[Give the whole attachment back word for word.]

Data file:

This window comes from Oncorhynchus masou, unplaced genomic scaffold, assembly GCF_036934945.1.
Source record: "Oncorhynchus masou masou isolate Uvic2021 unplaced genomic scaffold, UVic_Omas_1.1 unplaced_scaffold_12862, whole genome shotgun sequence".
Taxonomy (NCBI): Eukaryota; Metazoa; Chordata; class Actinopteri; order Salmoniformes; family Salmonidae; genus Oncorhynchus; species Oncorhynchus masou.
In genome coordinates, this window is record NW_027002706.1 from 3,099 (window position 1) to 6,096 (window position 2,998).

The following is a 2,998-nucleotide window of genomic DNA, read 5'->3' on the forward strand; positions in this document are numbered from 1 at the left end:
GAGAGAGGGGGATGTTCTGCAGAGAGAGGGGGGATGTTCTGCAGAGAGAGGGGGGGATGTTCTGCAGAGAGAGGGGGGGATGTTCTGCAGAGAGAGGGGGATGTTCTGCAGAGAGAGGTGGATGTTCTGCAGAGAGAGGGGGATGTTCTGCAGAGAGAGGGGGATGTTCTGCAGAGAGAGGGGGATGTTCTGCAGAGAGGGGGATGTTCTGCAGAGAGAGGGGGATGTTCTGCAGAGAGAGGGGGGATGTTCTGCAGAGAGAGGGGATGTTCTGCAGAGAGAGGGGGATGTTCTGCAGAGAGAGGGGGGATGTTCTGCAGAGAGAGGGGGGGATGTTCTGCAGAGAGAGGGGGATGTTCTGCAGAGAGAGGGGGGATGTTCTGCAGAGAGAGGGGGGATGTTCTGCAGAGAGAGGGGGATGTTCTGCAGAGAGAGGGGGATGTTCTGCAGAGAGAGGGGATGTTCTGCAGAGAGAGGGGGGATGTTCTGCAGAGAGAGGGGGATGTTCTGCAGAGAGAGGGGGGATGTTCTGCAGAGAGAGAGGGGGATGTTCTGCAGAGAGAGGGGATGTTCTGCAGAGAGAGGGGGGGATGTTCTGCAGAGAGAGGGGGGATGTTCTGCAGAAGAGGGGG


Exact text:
This window comes from Oncorhynchus masou, unplaced genomic scaffold, assembly GCF_036934945.1.
Source record: "Oncorhynchus masou masou isolate Uvic2021 unplaced genomic scaffold, UVic_Omas_1.1 unplaced_scaffold_12862, whole genome shotgun sequence".
Taxonomy (NCBI): Eukaryota; Metazoa; Chordata; class Actinopteri; order Salmoniformes; family Salmonidae; genus Oncorhynchus; species Oncorhynchus masou.
In genome coordinates, this window is record NW_027002706.1 from 3,099 (window position 1) to 6,096 (window position 2,998).

The following is a 2,998-nucleotide window of genomic DNA, read 5'->3' on the forward strand; positions in this document are numbered from 1 at the left end:
GAGAGAGGGGGATGTTCTGCAGAGAGAGGGGGGATGTTCTGCAGAGAGAGGGGGGGATGTTCTGCAGAGAGAGGGGGGGATGTTCTGCAGAGAGAGGGGGATGTTCTGCAGAGAGAGGTGGATGTTCTGCAGAGAGAGGGGGATGTTCTGCAGAGAGAGGGGGATGTTCTGCAGAGAGAGGGGGATGTTCTGCAGAGAGGGGGATGTTCTGCAGAGAGAGGGGGATGTTCTGCAGAGAGAGGGGGGATGTTCTGCAGAGAGAGGGGATGTTCTGCAGAGAGAGGGGGATGTTCTGCAGAGAGAGGGGGGATGTTCTGCAGAGAGAGGGGGGGATGTTCTGCAGAGAGAGGGGGATGTTCTGCAGAGAGAGGGGGGATGTTCTGCAGAGAGAGGGGGGATGTTCTGCAGAGAGAGGGGGATGTTCTGCAGAGAGAGGGGGATGTTCTGCAGAGAGAGGGGATGTTCTGCAGAGAGAGGGGGGATGTTCTGCAGAGAGAGGGGGATGTTCTGCAGAGAGAGGGGGGATGTTCTGCAGAGAGAGAGGGGGATGTTCTGCAGAGAGAGGGGATGTTCTGCAGAGAGAGGGGGGGATGTTCTGCAGAGAGAGGGGGGATGTTCTGCAGAAGAGGGGG